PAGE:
But after being miserably defeated by St Michael, one humiliation follows the next. In the marvellous designs of God, it is not human armies, nor the most illustrious soldiers of all time that make war on the devil for the eternal fate of humanity, but a humble handmaid whose “Fiat!” opens the way to the redemption of fallen men. What could be more humiliating to the devil than being defeated anew by one word of a humble virgin? Not only did this Virgin conceive the Son who assumed the place he desired on the right hand of the Father, but who also redeemed the human race which the devil had managed to lead out from paradise.

Nevertheless, Satan continues to battle over each soul until the end of time. His demons are confronted by our angels – who again are subject to St Michael. He is the chief of all individual guardian angels who fight to deliver each one of us from the demons until the last moment of our earthly life.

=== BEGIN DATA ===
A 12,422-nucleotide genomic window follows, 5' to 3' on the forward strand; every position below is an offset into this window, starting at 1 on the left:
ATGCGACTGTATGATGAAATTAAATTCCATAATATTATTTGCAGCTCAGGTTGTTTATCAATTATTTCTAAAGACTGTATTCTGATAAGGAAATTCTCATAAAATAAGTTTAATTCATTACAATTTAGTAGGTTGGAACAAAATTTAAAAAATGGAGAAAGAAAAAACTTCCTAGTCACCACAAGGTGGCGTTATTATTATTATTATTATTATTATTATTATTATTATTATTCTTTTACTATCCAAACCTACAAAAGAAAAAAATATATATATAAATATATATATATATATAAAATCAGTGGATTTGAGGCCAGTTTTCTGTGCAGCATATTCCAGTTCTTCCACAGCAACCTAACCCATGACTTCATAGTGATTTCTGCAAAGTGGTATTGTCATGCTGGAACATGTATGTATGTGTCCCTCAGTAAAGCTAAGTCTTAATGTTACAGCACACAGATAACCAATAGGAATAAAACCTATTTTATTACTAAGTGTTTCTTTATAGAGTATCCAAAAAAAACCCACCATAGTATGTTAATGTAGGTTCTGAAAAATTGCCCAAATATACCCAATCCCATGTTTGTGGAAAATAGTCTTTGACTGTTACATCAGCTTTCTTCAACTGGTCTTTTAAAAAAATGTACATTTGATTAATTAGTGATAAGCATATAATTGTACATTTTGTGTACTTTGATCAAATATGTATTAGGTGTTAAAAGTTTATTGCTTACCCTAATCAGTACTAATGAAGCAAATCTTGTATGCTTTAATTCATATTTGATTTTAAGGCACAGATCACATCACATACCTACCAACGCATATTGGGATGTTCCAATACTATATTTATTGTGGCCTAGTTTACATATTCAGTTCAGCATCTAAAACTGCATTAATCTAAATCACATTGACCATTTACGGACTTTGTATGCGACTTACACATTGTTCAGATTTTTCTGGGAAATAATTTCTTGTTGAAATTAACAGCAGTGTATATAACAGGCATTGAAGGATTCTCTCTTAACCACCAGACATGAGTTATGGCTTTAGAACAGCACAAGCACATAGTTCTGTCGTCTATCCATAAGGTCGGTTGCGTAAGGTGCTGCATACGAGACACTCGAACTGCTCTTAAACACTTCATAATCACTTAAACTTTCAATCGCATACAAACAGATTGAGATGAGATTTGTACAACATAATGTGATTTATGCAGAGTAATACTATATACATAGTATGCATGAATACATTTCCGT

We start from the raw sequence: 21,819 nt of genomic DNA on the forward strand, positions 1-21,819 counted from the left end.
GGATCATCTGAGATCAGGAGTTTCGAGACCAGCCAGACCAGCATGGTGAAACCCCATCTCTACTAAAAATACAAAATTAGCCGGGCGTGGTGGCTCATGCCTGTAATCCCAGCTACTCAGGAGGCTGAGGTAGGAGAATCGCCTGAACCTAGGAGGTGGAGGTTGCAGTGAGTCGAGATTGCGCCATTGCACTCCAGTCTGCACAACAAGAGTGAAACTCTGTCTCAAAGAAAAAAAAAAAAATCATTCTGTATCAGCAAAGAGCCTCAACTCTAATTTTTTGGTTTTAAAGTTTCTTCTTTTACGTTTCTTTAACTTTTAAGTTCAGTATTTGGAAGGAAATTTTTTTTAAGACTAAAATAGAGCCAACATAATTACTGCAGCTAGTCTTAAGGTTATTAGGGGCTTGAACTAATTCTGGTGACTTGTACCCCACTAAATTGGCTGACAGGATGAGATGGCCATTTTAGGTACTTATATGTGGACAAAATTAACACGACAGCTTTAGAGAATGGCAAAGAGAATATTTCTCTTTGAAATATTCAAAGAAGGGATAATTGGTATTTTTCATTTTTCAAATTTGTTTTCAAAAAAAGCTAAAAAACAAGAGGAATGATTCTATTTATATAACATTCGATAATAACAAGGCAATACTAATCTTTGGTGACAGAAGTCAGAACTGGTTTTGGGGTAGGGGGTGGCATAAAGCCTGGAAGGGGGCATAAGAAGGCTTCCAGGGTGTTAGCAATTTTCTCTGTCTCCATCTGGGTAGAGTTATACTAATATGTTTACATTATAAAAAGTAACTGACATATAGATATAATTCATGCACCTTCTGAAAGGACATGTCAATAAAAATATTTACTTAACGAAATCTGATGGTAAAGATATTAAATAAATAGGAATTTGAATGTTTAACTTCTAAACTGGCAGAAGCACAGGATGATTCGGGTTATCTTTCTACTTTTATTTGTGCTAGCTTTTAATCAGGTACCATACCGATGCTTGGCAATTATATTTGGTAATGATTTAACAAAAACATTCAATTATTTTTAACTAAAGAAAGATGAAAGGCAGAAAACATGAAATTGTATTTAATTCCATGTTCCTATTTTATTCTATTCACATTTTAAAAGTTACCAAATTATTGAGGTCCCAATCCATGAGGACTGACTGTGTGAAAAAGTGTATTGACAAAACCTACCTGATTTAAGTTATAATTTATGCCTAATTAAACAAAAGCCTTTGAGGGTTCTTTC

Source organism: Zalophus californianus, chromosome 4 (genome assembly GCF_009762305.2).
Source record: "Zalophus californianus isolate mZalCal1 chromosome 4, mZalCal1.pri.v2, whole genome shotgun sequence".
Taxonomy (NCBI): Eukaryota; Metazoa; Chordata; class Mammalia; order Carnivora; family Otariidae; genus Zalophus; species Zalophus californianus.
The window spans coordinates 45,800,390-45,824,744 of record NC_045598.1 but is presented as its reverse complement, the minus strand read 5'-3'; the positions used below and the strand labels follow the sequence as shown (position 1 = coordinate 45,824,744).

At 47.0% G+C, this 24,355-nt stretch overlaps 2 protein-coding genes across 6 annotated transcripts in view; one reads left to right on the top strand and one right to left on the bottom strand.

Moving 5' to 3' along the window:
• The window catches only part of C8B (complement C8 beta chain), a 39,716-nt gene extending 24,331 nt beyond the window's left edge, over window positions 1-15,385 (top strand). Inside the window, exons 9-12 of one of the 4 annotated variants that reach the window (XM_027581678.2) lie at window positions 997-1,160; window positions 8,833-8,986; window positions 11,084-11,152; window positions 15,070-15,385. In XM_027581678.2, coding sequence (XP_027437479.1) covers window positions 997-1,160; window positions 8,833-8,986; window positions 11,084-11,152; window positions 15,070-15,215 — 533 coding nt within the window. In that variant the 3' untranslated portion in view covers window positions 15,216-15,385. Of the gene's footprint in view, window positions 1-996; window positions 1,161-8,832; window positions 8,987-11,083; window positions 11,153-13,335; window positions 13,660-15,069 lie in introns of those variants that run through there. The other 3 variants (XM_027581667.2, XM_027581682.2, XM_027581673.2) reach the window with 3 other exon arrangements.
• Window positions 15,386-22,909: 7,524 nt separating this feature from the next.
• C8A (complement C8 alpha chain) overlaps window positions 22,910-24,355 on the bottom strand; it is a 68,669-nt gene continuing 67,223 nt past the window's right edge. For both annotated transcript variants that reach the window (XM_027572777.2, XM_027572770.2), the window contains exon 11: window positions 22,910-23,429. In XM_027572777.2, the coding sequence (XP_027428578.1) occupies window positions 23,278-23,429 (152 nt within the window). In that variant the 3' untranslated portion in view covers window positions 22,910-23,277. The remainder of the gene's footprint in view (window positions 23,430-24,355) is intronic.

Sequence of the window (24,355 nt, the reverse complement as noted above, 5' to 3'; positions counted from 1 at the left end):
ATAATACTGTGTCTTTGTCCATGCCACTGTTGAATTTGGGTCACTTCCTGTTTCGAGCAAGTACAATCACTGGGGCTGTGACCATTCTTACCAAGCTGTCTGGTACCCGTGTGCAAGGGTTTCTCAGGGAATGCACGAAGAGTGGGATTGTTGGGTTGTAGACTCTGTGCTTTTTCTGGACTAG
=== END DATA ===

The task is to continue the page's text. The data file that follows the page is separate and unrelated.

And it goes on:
We must be infinitely grateful to our guardian angels not only for protecting us by fighting the demons who joined Lucifer in his revolution against God, but also because they joined St Michael in the decisive battle and were certainly part of this tremendous victory. It should, therefore, be a great consolation to us in all our earthly struggles that we have for assistance an angel from the army whose victory over evil has been assured!

St Michael, being the commander of all angels is also a most powerful protector of the Church. There could be no better guardian for the Church Militant than the Captain of God’s celestial army.